If Love Were Only Part of the Equation
“Destiny waits alike for the free man as well as for him enslaved by another's might”
Sabre flung the saddle on the back of Gravitt’s horse. Adorned in silver and jewels, the thing weighed nearly as much as she did, but after all these years, she had mastered moving it around well enough. The large bay gelding turned his head to look back at the tiny woman and nuzzled her back as she worked. Smiling, she gently pushed his nose away and pulled the saddle up onto his withers. With an expert hand, she unhooked the cinch from its place on the horn and pushed it over the other side of the animal, then caught it in one motion as it swung towards her. She pulled it snug—not tight—since she did not know when they were leaving and did not want to make the horse uncomfortable any longer than necessary. She took the bridle she was carrying on her shoulder and hung it on the saddle horn. Patting the horse on the neck, she silently wished the good-natured animal would find a way to unseat his rider this time.
She walked back into the barn and retrieved her horse—the last of the five that she had been assigned to prepare for the journey. Her mare (the only thing she actually owned) was a small dapple gray with enough energy to work all day and still have enough spirit to race and win at night. Sabre had named her Matze, which translated to “chasing the hurricane wind” in her native tongue. As she approached, the animal threw her head in a sort of respectful defiance. She looped a lead around the horse’s neck and walked her outside, tying her securely to a post near the others.
As she regressed back into the barn to get her tack, Brinson approached her. His dirty blonde hair was tied back into a ponytail, which swished from side to side as he walked. “Any idea where we are going?”
“You know Gravitt doesn’t tell me anything.”
He shrugged. “Wherever it is, it must be quite a trek—he made me pack almost all of his clothes.”
Either that or he’s just going stay awhile at our undisclosed destination. She hated traveling with Gravitt, but then again, it wasn’t like she had a choice. Brinson followed her as she headed back outdoors with saddle and bridle in hand. “I can do that if you want to go get some things together,” he offered.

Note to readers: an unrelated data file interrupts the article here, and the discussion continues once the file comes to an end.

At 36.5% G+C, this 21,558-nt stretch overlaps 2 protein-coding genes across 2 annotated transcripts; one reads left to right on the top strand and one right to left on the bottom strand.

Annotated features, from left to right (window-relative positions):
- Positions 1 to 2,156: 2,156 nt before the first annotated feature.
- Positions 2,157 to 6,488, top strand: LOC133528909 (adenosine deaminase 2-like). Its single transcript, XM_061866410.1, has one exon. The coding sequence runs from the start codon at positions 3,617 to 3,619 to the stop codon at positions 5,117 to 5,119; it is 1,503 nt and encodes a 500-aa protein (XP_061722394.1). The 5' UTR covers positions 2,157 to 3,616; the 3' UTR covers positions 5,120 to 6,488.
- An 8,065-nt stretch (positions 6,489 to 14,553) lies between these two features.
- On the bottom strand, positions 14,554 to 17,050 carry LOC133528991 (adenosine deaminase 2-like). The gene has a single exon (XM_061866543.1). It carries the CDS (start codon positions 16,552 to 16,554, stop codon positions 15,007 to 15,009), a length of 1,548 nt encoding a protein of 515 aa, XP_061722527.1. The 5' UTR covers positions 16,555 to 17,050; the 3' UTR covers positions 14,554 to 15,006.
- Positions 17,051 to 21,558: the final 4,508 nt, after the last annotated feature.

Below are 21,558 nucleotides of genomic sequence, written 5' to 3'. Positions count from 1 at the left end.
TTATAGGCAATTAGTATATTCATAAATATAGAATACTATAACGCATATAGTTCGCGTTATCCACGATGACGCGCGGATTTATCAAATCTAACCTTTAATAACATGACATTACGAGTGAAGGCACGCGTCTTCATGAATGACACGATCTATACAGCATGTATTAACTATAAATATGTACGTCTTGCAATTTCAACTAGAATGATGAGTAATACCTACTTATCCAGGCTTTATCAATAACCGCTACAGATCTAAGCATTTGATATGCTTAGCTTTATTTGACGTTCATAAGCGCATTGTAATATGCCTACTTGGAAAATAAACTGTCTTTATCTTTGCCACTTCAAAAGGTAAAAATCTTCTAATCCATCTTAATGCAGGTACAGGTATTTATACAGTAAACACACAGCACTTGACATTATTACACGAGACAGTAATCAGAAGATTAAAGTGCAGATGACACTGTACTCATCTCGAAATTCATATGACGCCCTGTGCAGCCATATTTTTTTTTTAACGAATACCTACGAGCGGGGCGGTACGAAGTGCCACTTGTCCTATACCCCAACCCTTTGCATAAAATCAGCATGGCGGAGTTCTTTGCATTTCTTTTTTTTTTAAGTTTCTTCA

“I’ve got it, but thanks.”
She looked up at the large manor behind her and wondered if Gravitt was watching them; he had a ‘thing’ about her speaking to other workers—especially Brinson. He liked to remind her that he owned her, and that no other man was to ever touch her—even if they could have.
Noticing her discomfort, Brinson walked away, leaving her with the five horses and the pack mule. Moments later she had completed her task of readying her horse. Tired and thirsty, she walked over to the nearby water tub, cupped her hands, took a refreshing drink and splashed some water on her face. Another reflection suddenly appearing in the water startled her, and she stood up and turned to face Gravitt.
He was a large man; at least a head and a half taller than she and built like an ox. He was handsome, but not in any way that appealed to her. His dark brown hair was always neatly arranged on his head; his clothes always in fashion and neatly pressed. Lately, he had been favoring a tunic, pants and a dark cape. Around his neck hung his family heirloom—a small gold crest with a relief of a tower carved onto it.
Looking at him, she was (as usual) drawn the part of him that disturbed her the most—his silver eyes. He glared at her for a moment, asserting himself and demeaning her as always, “Good, I see the horses are ready. Go get that bastard son of yours.” He smirked at her, “I wouldn’t want to travel without insurance.”
Her blue-green eyes flashed thoughts at him she would have wanted to say. And three years ago, before her son was born, she would have said them. Now, afraid for the child’s life, when he told her to do something, she just did it. She never talked back to him, and she noticed that it drove him insane to see her so complacent. Probably because he doesn’t have an excuse to thrash me now. She nodded to him as she brushed back some of her bright red-orange hair and turned in the direction of the manor. He watched her go, sneering at her the whole time. She felt his eyes on her, but just continued walking, pretending he wasn’t there.
She looked at the city on the cliff below the manor as she walked. Briggatt, this city, was not her choice of home, but she hadn’t had a choice of anything in eleven years. Cities are too confining. She remembered how the city had prospered under Ziggrat—Gravitt’s father—and shook her head as she gazed down on it now. So much for the jewelry capital of the world. Where shops and taverns once stood now was home to a few stray cats and lots of vermin. No one remained in the city; only those who were living in the Manor stayed after Ziggrat’s death, and none of them had a choice—they were all both servants and compulsory soldiers in Gravitt’s army. She knew why they didn’t try to escape; their ruler was too hateful to just kill them. He would make them watch as he massacred their loved ones. Such is the life of a servant...or a slave...